Sea surface temperature in the Indian sector of the Southern Ocean over the Late Glacial and Holocene

Type Article
Date 2020-08
Language English
Author(s) Orme Lise C1, 2, Crosta Xavier3, Miettinen Arto1, 4, Divine Dmitry V1, 5, Husum Katrine1, Isaksson Elisabeth1, Wacker Lukas6, Mohan Rahul7, Ther Olivier3, Ikehara Minoru8
Affiliation(s) 1 : Norwegian Polar Institute, Tromsø, 9296, Norway
2 : ICARUS, Department of Geography, Maynooth University, Maynooth, Ireland
3 : UMR 5805 EPOC, Université de Bordeaux, Bordeaux, France
4 : Faculty of Biological and Environmental Sciences, University of Helsink, Helsinki, 00014, Finland
5 : Department of Mathematics and Statistics, The Arctic University of Norway, 9037, Tromsø, Norway
6 : Department of Physics, ETH Zürich, 8093 Zürich, Switzerland
7 : National Centre for Polar and Ocean Research, Ministry of Earth Sciences, Government of India, Vasco-da-Gama, Goa 403 804, India
8 : Center for Advanced Marine Core Research, Kochi University, Nankoku, 783-8502, Japan
Source Climate Of The Past (1814-9324) (Copernicus GmbH), 2020-08 , Vol. 16 , N. 4 , P. 1451-1467
DOI 10.5194/cp-16-1451-2020
WOS© Times Cited 10

Centennial and millennial scale variability of Southern Ocean temperature is poorly known, due to both short instrumental records and sparsely distributed high-resolution temperature reconstructions, with evidence for past temperature variability instead coming mainly from ice core records. Here we present a high-resolution (~ 60 year), diatom-based sea-surface temperature (SST) reconstruction from the western Indian sector of the Southern Ocean that spans the interval 14.2 to 1.0 ka BP (calibrated kiloyears before present). During the late deglaciation, the new SST record shows cool temperatures at 14.2–12.9 ka BP and gradual warming between 12.9–11.6 ka BP in phase with atmospheric temperature evolution. This supports that the temperature of the Southern Ocean during the deglaciation was linked with a complex combination of processes and drivers associated with reorganisations of atmospheric and oceanic circulation patterns. Specifically, we suggest that Southern Ocean surface warming coincided, within the dating uncertainties, with the reconstructed slowdown of the Atlantic Meridional Overturning Circulation (AMOC), rising atmospheric CO2 levels, changes in the southern westerly winds and enhanced upwelling. During the Holocene the record shows warm and stable temperatures from 11.6–8.7 ka BP followed by a slight cooling and greater variability from 8.7 to 1 ka BP, with a quasi-periodic variability of 200–260 years as identified by spectral analysis. We suggest that the increased variability during the mid to late Holocene may reflect the establishment of centennial variability in SST connected with changes in the high latitude atmospheric circulation and Southern Ocean convection, as identified in models.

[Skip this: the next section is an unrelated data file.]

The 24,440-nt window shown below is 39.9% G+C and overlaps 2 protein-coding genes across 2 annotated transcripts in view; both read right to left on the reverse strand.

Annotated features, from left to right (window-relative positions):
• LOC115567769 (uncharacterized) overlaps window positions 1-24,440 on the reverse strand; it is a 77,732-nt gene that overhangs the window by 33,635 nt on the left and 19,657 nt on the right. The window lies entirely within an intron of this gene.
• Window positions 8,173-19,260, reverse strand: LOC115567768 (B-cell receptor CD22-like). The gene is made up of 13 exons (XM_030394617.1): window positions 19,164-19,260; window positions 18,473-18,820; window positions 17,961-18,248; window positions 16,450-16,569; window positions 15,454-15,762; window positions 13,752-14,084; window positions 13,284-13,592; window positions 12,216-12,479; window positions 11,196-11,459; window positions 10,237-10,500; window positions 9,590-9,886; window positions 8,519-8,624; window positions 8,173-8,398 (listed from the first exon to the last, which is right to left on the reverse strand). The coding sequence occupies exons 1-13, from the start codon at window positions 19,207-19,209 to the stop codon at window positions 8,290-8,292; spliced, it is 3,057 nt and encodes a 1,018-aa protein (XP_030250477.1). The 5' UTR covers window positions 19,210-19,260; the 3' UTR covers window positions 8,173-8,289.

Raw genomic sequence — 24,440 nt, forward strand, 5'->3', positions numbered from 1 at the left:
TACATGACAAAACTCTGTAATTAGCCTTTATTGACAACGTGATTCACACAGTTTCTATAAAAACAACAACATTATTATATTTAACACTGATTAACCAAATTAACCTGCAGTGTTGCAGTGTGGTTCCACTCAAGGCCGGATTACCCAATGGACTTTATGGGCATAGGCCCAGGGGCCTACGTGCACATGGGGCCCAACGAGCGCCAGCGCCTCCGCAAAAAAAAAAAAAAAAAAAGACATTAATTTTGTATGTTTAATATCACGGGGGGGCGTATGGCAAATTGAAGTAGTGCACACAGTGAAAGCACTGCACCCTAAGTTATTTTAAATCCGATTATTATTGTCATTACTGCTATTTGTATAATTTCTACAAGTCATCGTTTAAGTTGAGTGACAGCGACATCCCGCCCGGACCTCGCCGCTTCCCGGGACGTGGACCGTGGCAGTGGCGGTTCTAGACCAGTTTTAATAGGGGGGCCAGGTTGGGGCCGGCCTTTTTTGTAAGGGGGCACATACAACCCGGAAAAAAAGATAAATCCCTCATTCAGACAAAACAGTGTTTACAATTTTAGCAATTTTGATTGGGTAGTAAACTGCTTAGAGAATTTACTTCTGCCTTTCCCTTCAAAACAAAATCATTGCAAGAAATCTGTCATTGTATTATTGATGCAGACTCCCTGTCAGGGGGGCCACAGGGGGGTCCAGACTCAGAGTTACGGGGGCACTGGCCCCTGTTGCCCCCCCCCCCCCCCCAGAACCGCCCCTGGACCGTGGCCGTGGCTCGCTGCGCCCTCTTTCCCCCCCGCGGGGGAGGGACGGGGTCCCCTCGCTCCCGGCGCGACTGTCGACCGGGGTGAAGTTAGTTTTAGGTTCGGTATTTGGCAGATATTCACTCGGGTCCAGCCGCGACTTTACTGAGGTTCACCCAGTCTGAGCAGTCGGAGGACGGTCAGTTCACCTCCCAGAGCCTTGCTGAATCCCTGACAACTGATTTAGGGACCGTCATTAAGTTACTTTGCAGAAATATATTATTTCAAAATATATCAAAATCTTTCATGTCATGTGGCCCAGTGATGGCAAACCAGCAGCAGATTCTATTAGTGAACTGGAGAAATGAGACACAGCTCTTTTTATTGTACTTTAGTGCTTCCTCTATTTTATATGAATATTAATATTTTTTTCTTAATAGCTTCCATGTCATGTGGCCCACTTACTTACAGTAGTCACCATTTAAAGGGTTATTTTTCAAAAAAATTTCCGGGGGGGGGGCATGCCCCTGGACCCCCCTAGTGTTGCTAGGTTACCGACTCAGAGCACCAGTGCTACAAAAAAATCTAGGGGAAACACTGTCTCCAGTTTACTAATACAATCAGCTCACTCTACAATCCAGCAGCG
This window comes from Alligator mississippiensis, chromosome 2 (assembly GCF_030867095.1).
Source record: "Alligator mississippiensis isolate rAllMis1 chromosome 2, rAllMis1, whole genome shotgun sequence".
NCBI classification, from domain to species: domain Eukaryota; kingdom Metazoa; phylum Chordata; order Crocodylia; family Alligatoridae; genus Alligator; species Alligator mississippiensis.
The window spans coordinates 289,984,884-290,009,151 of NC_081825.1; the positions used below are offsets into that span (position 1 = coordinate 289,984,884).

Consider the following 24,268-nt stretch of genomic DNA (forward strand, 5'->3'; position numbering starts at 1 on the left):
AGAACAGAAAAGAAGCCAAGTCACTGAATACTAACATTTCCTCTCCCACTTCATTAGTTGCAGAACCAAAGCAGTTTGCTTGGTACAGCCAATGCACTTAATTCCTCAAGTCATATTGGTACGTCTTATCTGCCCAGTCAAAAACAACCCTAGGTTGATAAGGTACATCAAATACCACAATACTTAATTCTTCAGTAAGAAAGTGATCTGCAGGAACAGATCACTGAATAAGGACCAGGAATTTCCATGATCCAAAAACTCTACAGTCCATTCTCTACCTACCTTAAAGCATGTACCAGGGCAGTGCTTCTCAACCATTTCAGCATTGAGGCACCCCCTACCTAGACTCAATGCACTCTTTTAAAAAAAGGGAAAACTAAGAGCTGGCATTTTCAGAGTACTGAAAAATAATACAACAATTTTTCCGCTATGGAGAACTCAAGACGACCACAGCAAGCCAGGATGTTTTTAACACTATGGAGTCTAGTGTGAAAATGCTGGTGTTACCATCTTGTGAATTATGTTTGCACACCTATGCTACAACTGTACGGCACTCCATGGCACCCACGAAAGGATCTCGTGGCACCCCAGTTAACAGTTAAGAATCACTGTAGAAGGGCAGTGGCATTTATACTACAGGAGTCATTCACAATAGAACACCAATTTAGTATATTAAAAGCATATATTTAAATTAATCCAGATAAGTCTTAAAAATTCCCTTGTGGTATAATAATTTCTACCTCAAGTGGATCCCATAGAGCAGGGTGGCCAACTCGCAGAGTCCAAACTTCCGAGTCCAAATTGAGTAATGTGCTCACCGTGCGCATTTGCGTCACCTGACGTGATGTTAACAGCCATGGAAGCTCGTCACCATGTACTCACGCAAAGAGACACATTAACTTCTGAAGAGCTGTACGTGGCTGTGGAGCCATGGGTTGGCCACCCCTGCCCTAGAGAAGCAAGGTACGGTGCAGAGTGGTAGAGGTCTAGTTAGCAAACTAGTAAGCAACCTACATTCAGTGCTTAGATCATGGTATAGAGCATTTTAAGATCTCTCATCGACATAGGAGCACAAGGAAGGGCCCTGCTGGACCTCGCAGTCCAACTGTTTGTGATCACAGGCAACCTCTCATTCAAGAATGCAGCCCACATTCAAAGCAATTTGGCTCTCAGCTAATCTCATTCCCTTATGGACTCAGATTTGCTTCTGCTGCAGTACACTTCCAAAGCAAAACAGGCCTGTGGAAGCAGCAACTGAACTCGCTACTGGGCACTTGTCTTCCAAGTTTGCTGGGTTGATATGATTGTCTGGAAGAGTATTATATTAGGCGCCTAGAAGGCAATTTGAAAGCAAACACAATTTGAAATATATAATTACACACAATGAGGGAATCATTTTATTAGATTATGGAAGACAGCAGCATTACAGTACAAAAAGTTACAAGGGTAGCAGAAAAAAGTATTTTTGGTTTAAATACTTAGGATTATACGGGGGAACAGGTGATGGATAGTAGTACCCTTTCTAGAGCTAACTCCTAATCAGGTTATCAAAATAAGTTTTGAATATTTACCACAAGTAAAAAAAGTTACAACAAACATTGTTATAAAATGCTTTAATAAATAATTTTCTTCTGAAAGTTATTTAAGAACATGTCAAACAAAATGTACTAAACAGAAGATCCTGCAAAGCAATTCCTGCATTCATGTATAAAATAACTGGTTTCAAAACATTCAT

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Orme Lise C, Crosta Xavier, Miettinen Arto, Divine Dmitry V, Husum Katrine, Isaksson Elisabeth, Wacker Lukas, Mohan Rahul, Ther Olivier, Ikehara Minoru (2020). Sea surface temperature in the Indian sector of the Southern Ocean over the Late Glacial and Holocene. Climate Of The Past, 16(4), 1451-1467. Publisher's official version : , Open Access version :